By the end of this course, students will:

  • participate effectively in a variety of learning and teaching situations (e.g., independent research; oral presentations; varied assessment situations such as tests, examinations, and student-teacher conferences);
  • use study skills effectively (e.g., select appropriate study strategies; use self- monitoring and self-correcting strategies);
  • participate fully in group activities, (e.g., contribute productively to all group tasks, assist others in the group, and help keep the group on task).

  • ESL Level 5- Advanced

    This course prepares students for secondary school English and other courses at the college and university preparation levels. Students will be encouraged to develop independence in reading literary works and academic texts, in writing essays and narratives, and in applying learning strategies and research skills effectively. Students will also learn to respond critically to print and media works.

    Oral and Visual Communication

    Overall Expectations

    By the end of this course, students will:

  • initiate, sustain, and conclude conversations and discussions on a wide variety of topics of personal, social, and academic interest;
  • communicate orally, using patterns of English grammar and pronunciation with the accuracy necessary for continued success in subject classrooms;
  • analyze a variety of social contexts to determine the appropriate style of language and non-verbal behavior to use in them;
  • create and analyze a variety of media works in forms appropriate for different purposes and audiences.
  • Specific Expectations

    Developing Fluency in Oral Communication

    By the end of this course, students will:

  • make effective presentations on classroom topics, with some teacher guidance;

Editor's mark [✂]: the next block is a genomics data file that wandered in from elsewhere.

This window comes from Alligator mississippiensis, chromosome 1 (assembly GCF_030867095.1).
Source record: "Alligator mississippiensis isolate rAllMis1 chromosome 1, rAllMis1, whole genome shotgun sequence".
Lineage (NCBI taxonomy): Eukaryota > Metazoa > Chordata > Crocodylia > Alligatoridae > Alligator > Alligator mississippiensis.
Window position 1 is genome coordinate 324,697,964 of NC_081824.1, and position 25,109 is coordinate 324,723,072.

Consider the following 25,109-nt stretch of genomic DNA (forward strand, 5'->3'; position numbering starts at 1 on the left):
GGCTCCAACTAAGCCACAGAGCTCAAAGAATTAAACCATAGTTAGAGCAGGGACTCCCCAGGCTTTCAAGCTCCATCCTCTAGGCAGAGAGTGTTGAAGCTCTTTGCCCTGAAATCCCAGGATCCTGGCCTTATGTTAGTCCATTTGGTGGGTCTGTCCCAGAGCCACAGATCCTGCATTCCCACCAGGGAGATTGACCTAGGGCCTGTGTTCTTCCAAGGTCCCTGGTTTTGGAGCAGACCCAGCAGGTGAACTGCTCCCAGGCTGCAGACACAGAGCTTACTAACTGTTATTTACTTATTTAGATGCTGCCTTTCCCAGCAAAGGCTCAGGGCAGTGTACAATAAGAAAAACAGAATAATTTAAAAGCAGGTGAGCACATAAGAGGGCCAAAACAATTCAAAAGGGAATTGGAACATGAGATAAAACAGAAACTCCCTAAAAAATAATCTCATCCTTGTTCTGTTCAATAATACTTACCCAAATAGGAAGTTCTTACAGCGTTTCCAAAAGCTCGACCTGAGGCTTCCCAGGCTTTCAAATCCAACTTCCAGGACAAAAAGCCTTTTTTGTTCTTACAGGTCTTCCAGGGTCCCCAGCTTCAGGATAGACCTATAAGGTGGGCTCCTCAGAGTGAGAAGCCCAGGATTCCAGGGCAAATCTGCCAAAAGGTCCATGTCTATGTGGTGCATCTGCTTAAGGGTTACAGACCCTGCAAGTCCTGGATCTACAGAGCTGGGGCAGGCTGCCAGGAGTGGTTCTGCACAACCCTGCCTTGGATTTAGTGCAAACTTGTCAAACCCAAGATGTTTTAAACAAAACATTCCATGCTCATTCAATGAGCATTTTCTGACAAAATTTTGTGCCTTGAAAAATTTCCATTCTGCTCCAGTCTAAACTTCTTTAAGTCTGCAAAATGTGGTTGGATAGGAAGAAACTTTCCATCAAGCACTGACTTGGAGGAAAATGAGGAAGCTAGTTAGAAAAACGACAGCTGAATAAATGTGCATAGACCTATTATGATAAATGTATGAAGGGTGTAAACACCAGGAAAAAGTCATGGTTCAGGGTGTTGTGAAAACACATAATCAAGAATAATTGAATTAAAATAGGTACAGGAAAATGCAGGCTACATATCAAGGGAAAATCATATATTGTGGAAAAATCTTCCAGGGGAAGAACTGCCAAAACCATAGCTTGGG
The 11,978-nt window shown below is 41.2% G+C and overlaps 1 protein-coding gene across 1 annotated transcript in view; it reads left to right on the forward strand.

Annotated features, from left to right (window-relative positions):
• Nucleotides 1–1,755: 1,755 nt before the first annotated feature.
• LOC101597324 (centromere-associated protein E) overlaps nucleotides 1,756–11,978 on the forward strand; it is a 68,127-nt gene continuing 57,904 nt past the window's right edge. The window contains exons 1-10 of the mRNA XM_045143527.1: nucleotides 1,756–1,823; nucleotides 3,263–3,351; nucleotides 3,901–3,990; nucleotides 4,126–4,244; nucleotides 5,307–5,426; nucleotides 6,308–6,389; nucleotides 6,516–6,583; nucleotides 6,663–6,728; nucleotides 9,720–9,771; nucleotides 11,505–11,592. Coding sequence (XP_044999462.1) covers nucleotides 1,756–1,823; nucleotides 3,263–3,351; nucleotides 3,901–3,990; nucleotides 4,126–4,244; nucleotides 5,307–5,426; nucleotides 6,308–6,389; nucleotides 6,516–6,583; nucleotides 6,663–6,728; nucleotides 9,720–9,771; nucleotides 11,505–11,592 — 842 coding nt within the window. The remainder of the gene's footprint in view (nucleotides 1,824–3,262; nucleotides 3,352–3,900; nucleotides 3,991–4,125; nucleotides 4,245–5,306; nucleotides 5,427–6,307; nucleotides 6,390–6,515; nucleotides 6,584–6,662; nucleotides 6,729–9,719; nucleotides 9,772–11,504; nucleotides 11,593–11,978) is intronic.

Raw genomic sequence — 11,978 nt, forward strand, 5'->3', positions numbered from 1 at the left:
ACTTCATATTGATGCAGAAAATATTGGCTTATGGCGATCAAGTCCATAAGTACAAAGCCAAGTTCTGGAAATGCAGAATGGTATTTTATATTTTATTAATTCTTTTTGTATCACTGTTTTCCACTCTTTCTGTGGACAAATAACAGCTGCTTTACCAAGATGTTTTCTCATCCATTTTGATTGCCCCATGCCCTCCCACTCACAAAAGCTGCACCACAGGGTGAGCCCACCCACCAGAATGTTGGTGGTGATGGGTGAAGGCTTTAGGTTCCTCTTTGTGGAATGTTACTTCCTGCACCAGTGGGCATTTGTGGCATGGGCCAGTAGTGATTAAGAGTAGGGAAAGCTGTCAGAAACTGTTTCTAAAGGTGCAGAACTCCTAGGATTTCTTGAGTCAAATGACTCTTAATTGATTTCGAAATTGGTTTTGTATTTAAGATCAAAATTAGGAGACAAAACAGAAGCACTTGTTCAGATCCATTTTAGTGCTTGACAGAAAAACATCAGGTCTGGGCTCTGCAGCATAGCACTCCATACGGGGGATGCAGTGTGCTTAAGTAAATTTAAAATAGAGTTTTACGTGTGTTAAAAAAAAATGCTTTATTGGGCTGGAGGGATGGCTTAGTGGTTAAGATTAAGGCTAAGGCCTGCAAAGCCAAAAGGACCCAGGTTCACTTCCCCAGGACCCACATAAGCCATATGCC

• express, support, and elaborate a point of view in sustained discussions about classroom topics (e.g., present and defend a position);
  • communicate orally for a variety of education- and career-related purposes (e.g., understand and participate in discussions and presentations on postsecondary educational choices; role-play job interviews, and analyze and evaluate their performance);
  • negotiate solutions to problems, interpersonal misunderstandings, and disputes.
  • Developing Accuracy in Oral Communication

    By the end of this course, students will:

  • monitor their speech for accuracy and correct common grammatical errors (e.g., review their use of articles and prepositions; check for subject-verb agreement);
  • use conventions of oral language appropriately (e.g., transition words and phrases for coherence; repetition for emphasis; pause, stress, and intonation for effect).
  • Using English in Socially and Culturally Appropriate Ways

    By the end of this course, students will:

  • analyze social contexts and adapt their style of speaking to suit the setting and the audience (e.g., use a formal style in a speech for school commencement; use colloquial language at a student council meeting);
  • discuss and analyze instances of miscommunication (e.g., in classroom interaction; in film and video clips).
  • Developing Media Knowledge and Skills

    By the end of this course, students will:

  • explain the relationship between media forms and their intended audiences (e.g., analyze the messages used in advertising directed to different age groups; examine how broadcasting schedules are tailored to specific audiences);
  • analyze media productions to explain how language can be used to de-emphasize or exaggerate the importance of information (e.g., in television commercials, press releases, election campaign literature);